This is interesting, but the practical use is still a bit opaque. Currently, if two notes need to be linked using more than one link type, this requires multiple links—one per link type. Note too that action operators for working with typed links assume the same. Changing a link’s type is possible via the UI (Browse Links & Roadmap) via action code—see eachLink(). The latter requires making a new link of the desired type and removing the link of the non-desired type. The latter reflects what’s happening internally even if the UI method makes it look like you are simply changing a property (‘type’) of the link. IIRC, having an action operator that allows link type changing has been asked for but I assume it hasn’t happened as it causes complexity that is hidden from the user.
Separately, all links have Comments, currently both set and read_only_ via the UI (Browse Links & Roadmap). At the risk of raising the backstage curtain, but to forestall possibly asking for the soon-to-be-available,
eachLink() will enable editing (changing) comments and the visual properties (visible, dashed, dotted, bold, broad, linear.)
For consideration here is the fact that we’re turning—albeit not intentionally—links into first class objects rather than a list of relationships between (note) objects. Traditionally, the extra info we might place on a link is stored in either the source or destination note and read/retrieved from then.
Another contingent aspect is that for years link types have more often been used as visual (like) line descriptive labels than for functional typing. IOW, the text of the ‘type’ is a label primarily for visual consumption in map view. This is important as with forthcoming maturing of Hyperbolic view, the use of link types, for indication link intentionality, becomes more practical. Thus I wonder if we are approaching a point where the visual prose (map & timeline) visual label and the likely more terse link type need the chance to differ. One possibility might be to use the comment for map labels, but I think it makes sense to allow for a (visually hidden) comment link payload). Note, none of this stops type and label being set to the same value—i.e. mimicking current behaviour—whilst allowing more nuanced use as hinted at by the @Detlef’s requests above.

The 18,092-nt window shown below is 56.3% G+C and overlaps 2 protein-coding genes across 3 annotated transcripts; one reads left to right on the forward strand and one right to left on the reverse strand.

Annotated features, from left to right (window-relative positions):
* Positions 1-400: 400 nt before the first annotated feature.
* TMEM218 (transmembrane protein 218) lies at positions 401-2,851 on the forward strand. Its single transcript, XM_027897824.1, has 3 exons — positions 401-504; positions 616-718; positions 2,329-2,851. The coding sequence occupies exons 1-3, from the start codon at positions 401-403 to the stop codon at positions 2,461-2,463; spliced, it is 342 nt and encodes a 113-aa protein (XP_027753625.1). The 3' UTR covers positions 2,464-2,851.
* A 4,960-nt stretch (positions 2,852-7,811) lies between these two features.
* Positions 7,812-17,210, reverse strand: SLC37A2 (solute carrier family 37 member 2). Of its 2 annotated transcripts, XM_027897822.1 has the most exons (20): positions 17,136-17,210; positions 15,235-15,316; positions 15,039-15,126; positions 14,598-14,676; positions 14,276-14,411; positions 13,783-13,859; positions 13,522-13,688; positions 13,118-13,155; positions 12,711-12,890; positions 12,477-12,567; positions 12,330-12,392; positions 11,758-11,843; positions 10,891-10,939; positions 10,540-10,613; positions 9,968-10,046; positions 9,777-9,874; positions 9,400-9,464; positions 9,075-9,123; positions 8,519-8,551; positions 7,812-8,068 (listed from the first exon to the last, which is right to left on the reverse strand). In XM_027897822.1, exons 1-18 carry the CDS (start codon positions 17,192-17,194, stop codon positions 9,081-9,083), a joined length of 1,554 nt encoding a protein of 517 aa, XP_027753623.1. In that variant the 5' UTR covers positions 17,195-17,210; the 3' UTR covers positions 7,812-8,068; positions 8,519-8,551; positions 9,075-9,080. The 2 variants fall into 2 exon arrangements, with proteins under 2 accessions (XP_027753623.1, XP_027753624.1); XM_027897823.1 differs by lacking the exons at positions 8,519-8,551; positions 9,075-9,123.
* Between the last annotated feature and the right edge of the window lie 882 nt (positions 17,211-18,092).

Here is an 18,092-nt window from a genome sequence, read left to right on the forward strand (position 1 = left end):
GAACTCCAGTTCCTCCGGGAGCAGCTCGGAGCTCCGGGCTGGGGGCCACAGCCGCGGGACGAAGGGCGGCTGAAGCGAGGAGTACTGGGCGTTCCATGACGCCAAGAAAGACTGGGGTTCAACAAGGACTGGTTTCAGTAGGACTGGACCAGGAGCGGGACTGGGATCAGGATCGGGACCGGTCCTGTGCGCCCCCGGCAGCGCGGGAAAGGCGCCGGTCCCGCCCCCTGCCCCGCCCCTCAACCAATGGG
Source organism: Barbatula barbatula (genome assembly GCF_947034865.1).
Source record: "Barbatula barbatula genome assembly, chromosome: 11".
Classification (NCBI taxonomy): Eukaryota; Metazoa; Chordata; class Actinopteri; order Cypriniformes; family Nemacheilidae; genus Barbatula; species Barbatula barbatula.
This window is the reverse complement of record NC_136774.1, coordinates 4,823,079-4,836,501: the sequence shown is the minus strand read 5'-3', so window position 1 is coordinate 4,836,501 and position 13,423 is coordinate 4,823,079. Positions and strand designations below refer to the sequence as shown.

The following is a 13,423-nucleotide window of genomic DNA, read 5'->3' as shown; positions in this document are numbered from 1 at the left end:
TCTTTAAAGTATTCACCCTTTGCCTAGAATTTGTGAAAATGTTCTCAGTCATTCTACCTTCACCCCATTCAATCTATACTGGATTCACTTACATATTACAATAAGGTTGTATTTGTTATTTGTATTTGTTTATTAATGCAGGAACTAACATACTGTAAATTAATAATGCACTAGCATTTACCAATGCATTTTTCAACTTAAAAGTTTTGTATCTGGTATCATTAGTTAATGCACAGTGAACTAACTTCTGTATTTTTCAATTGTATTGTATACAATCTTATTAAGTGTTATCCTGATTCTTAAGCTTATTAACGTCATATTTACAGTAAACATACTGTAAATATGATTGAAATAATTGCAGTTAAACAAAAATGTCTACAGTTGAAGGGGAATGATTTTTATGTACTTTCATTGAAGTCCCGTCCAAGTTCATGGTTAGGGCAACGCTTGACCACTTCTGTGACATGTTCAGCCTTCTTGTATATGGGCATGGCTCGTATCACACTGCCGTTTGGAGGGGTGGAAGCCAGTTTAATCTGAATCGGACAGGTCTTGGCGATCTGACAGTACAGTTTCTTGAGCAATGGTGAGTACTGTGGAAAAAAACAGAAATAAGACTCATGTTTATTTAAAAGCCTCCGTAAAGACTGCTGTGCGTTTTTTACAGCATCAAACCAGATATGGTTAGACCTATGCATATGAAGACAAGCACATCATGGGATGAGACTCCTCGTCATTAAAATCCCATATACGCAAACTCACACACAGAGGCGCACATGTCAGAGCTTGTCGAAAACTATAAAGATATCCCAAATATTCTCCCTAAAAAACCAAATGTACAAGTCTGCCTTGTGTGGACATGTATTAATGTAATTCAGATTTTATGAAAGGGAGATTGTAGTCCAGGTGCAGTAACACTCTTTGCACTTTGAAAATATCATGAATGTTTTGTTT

Implicit here is the (map & timeline) visible link labels need to show more that just link type. That implies the notion of a link label as several different link properties can/will be shown.
Not considered, but should be is how much extra information is to shown in the label and as how many pieces? Why? Because, it’s little help is the automation side (action code) can create a complex label but there aren’t complimentary tools to place the labels. The more link and the larger the labels, the looser to the packing of the map needs to be to accommodate the labels. If as users we think the app should ‘just’ do this for us then we need to surface or unstated assumptions as to what usable position means, i.e. looks line on screen.
It might be, if links are going to carry more data, that this is exposed in a tool-tip manner, to avoid visual poise. Of course, with all this extra info in play, we need to consider the effect of the responsiveness of maps (recognising we’re pitch even more work into constructing the map).
One could pack a dictionary of data into a link comment: I think it’s possible now (albeit hard to ‘see’). But, I’m not sure that’s a wise path, for the moment, as I suspect that’s a context where the app design might expect a user to place and interact with code—‘code’ in the sense that a dictionary is a collected set of data so requires some manipulation to set/get a given values or to display the whole as a form of table.
Please don’t read any of the above as push-back against the ideas, I’m simply looking at the practical implications and where they may, inconveniently, butt up against the existing app architecture. I think the latter is pertinent, especially if there are different ways to the same end that don’t imply undue change in the background structures.